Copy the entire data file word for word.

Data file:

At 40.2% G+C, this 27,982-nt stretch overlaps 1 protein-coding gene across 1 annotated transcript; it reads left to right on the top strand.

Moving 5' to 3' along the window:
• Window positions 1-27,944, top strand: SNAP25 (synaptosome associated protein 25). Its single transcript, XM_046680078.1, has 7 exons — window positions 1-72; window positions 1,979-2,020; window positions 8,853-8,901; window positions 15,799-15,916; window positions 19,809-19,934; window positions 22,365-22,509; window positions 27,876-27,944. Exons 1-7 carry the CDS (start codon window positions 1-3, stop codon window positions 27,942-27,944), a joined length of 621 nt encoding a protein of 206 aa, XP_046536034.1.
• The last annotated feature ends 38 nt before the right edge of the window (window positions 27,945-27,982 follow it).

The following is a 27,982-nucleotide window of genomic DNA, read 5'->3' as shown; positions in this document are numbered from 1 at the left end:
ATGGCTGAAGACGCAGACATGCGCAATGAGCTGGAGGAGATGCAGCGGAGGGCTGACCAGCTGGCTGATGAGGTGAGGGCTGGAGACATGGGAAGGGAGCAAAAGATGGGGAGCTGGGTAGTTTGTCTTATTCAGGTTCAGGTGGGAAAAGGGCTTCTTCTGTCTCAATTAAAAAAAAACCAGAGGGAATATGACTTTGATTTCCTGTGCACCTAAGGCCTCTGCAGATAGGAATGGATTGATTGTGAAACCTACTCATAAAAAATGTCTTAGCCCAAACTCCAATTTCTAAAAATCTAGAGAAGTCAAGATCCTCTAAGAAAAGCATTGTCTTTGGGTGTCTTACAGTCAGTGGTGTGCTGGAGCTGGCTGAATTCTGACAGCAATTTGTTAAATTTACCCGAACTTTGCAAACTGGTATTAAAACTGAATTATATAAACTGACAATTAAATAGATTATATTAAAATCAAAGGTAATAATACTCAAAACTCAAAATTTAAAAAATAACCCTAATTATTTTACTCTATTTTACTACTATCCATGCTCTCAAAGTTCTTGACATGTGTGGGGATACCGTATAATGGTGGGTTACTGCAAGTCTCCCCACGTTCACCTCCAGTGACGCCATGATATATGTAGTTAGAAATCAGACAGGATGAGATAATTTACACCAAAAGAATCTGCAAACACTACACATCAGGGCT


At 40.2% G+C, this 27,982-nt stretch overlaps 1 protein-coding gene across 1 annotated transcript; it reads left to right on the top strand.

Moving 5' to 3' along the window:
• Window positions 1-27,944, top strand: SNAP25 (synaptosome associated protein 25). Its single transcript, XM_046680078.1, has 7 exons — window positions 1-72; window positions 1,979-2,020; window positions 8,853-8,901; window positions 15,799-15,916; window positions 19,809-19,934; window positions 22,365-22,509; window positions 27,876-27,944. Exons 1-7 carry the CDS (start codon window positions 1-3, stop codon window positions 27,942-27,944), a joined length of 621 nt encoding a protein of 206 aa, XP_046536034.1.
• The last annotated feature ends 38 nt before the right edge of the window (window positions 27,945-27,982 follow it).

The following is a 27,982-nucleotide window of genomic DNA, read 5'->3' as shown; positions in this document are numbered from 1 at the left end:
ATGGCTGAAGACGCAGACATGCGCAATGAGCTGGAGGAGATGCAGCGGAGGGCTGACCAGCTGGCTGATGAGGTGAGGGCTGGAGACATGGGAAGGGAGCAAAAGATGGGGAGCTGGGTAGTTTGTCTTATTCAGGTTCAGGTGGGAAAAGGGCTTCTTCTGTCTCAATTAAAAAAAAACCAGAGGGAATATGACTTTGATTTCCTGTGCACCTAAGGCCTCTGCAGATAGGAATGGATTGATTGTGAAACCTACTCATAAAAAATGTCTTAGCCCAAACTCCAATTTCTAAAAATCTAGAGAAGTCAAGATCCTCTAAGAAAAGCATTGTCTTTGGGTGTCTTACAGTCAGTGGTGTGCTGGAGCTGGCTGAATTCTGACAGCAATTTGTTAAATTTACCCGAACTTTGCAAACTGGTATTAAAACTGAATTATATAAACTGACAATTAAATAGATTATATTAAAATCAAAGGTAATAATACTCAAAACTCAAAATTTAAAAAATAACCCTAATTATTTTACTCTATTTTACTACTATCCATGCTCTCAAAGTTCTTGACATGTGTGGGGATACCGTATAATGGTGGGTTACTGCAAGTCTCCCCACGTTCACCTCCAGTGACGCCATGATATATGTAGTTAGAAATCAGACAGGATGAGATAATTTACACCAAAAGAATCTGCAAACACTACACATCAGGGCT